Memphis Majic Documentary Screening

Saturday, February 16 • 6:00pm • free & open to the public

special guest filmmaker eddie bailey

 

MEMPHIS MAJIC is a documentary that weaves dance and history to portray a relevant reflection of modern culture.  The museum’s screening is in celebration of local, contemporary history as well as Black History Month, and is set before the film makes its February 19 national debut.

The brainchild of Emmy-nominated director and Memphis native, Eddie Bailey, the film takes a look at the city through the lens of a 30-year old Memphis-born street dance called Jookin’.  Featuring street dance superstar, Lil Buck, MEMPHIS MAJIC seamlessly connects urban dance, Hip-Hop, politics, and history to reveal how one of America's most important cities was built. It is a universal story that gets to the heart of the city's rich culture, history, race relations and socioeconomic barriers.

The film features interviews with academics, artists (Grammy nominated instructor of Stax Museum’s Stax Music Academy Justin Merrick), jookers (Trill V, Daniel Price, G Nerd, Ladia Yates), and clergy (Pastor Earle Fisher of Abyssinian Missionary Baptist Church). MEMPHIS MAJIC demystifies the creative style of Jookin’ as a unique cultural expression while it synthesizes the city’s deep history through its culture, politics, and unique race relations to paint an accurate, yet arresting, portrait of Memphis.

FILMMAKER'S BIO: Eddie Bailey

Filmmaker Eddie Bailey describes the art form as “a derivative of hip hop culture and an extension of broader Black culture.” Drawing on the Memphis’ music roots, he explained “Memphis was once a music mecca. So I’m using Jookin’ as a mechanism to explore the rich culture, history, racial politics and socioeconomic stratification of the city in a way that has never been done before,” Bailey said. “When you talk about the Civil Rights Movement, you have to talk about Memphis. In the south, Memphis was an epicenter of African American culture. But Memphis also parallels cities like Camden, New Jersey, Detroit, Michigan or Gary, Indiana – all of which are majority Black, largely blue collar, and in a particularly perplexing socioeconomic state.”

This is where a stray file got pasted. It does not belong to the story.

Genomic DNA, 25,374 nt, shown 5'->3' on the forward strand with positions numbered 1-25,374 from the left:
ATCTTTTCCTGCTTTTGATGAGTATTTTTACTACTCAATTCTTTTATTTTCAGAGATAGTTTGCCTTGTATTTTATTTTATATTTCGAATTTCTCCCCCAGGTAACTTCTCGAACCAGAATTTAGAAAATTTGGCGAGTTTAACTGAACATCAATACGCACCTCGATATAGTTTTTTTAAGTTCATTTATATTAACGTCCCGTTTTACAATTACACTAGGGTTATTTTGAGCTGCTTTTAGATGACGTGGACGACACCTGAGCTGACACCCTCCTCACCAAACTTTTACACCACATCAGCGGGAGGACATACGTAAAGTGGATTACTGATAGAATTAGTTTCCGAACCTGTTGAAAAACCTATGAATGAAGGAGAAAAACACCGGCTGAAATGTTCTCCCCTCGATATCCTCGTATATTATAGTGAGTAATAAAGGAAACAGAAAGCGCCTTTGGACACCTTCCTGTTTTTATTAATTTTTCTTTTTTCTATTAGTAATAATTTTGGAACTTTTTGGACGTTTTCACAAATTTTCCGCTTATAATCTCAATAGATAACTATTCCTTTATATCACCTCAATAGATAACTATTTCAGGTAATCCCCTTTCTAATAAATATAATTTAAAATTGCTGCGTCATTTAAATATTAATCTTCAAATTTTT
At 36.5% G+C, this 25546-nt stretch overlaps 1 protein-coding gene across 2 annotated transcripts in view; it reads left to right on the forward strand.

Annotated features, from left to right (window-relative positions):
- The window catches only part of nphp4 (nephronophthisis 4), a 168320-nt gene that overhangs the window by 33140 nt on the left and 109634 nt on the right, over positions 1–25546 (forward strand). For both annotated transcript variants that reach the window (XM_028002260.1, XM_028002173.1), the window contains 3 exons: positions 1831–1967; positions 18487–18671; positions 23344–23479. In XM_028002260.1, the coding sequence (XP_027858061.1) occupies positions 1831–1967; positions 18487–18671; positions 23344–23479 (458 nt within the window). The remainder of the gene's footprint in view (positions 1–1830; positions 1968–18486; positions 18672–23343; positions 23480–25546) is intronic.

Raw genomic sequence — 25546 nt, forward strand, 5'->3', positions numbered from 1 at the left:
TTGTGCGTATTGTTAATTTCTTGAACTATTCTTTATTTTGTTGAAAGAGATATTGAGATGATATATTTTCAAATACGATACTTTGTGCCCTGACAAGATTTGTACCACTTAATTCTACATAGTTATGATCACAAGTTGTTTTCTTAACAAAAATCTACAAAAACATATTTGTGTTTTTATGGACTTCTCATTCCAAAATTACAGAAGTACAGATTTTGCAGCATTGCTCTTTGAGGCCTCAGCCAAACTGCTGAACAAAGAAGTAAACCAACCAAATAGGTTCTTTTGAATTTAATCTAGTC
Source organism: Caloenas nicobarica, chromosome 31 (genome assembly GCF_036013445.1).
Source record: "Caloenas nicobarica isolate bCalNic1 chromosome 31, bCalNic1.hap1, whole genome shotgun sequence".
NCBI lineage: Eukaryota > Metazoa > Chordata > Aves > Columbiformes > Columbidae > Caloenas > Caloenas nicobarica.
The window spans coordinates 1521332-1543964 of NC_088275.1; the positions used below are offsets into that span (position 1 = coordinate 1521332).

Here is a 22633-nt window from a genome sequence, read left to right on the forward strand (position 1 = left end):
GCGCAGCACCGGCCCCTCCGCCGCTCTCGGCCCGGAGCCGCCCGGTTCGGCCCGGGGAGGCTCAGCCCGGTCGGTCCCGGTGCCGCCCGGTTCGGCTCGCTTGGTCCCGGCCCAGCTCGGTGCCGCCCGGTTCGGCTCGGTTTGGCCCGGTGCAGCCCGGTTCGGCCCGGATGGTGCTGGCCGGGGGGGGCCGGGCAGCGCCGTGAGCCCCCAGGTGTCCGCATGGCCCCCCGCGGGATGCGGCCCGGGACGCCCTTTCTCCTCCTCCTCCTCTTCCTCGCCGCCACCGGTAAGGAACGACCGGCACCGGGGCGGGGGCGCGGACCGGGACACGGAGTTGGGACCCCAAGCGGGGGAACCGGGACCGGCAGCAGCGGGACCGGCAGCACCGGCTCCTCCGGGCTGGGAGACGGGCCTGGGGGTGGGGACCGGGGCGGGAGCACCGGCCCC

Bailey adds, “The city has a very peculiar racial history.”  He is a cousin of National Civil Rights Museum founder D’Army Bailey, the late civil rights activist, attorney and circuit court judge.  “The funny thing is there’s a plaque commemorating where a former slave trader’s house once stood, which is directly across the street from the courthouse named after D’Army Bailey.”

Early on, Bailey relocated to Atlanta and later attended Howard University where he honed his acumen for storytelling through film studies. Upon graduation, he moved to New York City where worked with networks including MTV, BET, NBC and TV One. Following the 2007 Writers Guild of America strike and the Great Recession in 2008, he founded his production company Savoy Media Group in 2010. In 2015, he produced and directed “The History of Hip Hop in the Bronx,” a TV segment that earned him an Emmy nomination.